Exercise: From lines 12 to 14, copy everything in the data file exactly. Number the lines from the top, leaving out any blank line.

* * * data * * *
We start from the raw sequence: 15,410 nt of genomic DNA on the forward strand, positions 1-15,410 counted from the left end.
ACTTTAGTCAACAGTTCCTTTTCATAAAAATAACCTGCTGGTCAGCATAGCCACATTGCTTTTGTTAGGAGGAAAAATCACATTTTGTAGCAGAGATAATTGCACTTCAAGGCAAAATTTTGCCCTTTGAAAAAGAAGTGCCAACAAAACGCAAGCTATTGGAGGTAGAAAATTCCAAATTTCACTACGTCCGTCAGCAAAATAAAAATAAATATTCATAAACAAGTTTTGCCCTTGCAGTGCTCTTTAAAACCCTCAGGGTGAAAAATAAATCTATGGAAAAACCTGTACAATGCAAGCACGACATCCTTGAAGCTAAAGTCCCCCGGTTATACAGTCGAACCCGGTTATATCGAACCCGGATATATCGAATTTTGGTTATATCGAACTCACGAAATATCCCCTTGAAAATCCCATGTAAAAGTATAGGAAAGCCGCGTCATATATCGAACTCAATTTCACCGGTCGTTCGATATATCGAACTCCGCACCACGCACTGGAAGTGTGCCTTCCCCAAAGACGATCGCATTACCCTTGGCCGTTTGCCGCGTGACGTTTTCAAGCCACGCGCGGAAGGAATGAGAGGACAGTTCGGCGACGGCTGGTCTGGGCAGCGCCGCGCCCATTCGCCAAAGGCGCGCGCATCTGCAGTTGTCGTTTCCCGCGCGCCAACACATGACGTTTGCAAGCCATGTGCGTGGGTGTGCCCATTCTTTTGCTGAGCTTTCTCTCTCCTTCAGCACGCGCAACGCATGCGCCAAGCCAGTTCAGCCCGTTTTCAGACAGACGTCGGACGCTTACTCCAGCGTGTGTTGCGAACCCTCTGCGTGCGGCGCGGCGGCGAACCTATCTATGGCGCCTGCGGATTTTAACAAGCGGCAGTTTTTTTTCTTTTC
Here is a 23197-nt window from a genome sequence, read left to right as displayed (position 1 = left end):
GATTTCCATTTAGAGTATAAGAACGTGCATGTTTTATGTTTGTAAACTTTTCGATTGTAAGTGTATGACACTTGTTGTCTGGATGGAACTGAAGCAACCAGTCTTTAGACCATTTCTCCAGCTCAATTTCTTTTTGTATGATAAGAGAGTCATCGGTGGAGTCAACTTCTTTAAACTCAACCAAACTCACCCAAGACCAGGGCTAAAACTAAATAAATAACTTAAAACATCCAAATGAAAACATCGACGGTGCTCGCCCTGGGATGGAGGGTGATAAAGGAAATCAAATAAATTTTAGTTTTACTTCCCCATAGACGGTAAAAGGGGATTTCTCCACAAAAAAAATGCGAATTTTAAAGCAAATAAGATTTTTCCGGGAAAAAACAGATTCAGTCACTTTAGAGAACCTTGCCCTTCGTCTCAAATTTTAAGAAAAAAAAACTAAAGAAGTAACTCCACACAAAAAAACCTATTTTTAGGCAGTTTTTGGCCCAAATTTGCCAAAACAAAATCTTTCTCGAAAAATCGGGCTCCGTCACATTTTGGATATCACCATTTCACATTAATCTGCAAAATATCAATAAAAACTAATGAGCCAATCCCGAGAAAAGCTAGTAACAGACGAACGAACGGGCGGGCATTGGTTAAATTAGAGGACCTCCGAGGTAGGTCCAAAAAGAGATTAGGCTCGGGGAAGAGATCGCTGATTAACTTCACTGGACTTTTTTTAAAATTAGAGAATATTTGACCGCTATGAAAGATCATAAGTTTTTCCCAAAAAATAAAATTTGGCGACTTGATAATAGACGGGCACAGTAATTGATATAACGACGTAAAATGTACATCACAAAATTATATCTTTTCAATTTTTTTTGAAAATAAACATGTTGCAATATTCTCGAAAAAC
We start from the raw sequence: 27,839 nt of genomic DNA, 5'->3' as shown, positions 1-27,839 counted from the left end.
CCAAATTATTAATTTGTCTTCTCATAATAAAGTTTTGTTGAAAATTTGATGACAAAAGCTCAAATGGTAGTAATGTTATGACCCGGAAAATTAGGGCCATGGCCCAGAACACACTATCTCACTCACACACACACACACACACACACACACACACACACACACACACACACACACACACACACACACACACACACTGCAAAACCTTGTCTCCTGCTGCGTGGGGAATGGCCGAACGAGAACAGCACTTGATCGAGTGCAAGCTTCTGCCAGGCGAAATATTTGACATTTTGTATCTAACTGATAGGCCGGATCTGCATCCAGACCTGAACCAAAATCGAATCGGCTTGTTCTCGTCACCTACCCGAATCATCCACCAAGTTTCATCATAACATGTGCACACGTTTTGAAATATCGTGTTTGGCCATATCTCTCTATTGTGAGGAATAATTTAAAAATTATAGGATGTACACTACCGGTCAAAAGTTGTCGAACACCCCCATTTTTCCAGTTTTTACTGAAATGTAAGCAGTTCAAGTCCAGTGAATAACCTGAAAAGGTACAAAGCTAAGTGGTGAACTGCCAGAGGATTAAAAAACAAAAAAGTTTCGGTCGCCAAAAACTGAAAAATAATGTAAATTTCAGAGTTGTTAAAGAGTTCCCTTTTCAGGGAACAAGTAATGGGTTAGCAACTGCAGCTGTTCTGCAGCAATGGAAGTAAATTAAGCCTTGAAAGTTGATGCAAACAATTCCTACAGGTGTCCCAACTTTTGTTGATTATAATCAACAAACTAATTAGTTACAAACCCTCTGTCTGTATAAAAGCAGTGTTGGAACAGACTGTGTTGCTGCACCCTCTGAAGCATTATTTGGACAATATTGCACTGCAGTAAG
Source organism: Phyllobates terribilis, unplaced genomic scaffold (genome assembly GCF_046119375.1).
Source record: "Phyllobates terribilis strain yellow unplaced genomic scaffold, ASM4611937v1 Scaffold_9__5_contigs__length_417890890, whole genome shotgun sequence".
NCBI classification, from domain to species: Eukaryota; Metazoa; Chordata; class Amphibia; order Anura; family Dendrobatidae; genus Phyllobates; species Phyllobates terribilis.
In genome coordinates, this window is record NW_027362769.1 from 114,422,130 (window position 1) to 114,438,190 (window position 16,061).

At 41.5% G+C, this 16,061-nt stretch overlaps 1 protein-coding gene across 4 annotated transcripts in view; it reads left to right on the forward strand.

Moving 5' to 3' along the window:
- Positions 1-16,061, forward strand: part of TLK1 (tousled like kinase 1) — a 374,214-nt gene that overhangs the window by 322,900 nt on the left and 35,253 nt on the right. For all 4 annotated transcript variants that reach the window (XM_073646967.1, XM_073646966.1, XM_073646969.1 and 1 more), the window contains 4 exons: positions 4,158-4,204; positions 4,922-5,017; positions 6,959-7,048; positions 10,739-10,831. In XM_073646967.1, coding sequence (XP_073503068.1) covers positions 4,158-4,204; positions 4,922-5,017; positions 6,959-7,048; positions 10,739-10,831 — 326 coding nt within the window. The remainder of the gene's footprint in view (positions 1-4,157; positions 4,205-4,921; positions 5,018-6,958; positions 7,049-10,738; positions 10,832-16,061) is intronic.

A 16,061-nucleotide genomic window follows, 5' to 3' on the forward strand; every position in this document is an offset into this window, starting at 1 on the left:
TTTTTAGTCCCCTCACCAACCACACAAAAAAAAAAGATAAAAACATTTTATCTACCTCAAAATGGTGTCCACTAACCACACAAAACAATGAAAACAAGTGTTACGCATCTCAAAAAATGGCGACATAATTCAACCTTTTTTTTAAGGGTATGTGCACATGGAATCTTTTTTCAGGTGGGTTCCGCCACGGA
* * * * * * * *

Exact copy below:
Moving 5' to 3' along the window:
- Positions 1-16,061, forward strand: part of TLK1 (tousled like kinase 1) — a 374,214-nt gene that overhangs the window by 322,900 nt on the left and 35,253 nt on the right. For all 4 annotated transcript variants that reach the window (XM_073646967.1, XM_073646966.1, XM_073646969.1 and 1 more), the window contains 4 exons: positions 4,158-4,204; positions 4,922-5,017; positions 6,959-7,048; positions 10,739-10,831. In XM_073646967.1, coding sequence (XP_073503068.1) covers positions 4,158-4,204; positions 4,922-5,017; positions 6,959-7,048; positions 10,739-10,831 — 326 coding nt within the window. The remainder of the gene's footprint in view (positions 1-4,157; positions 4,205-4,921; positions 5,018-6,958; positions 7,049-10,738; positions 10,832-16,061) is intronic.

A 16,061-nucleotide genomic window follows, 5' to 3' on the forward strand; every position in this document is an offset into this window, starting at 1 on the left: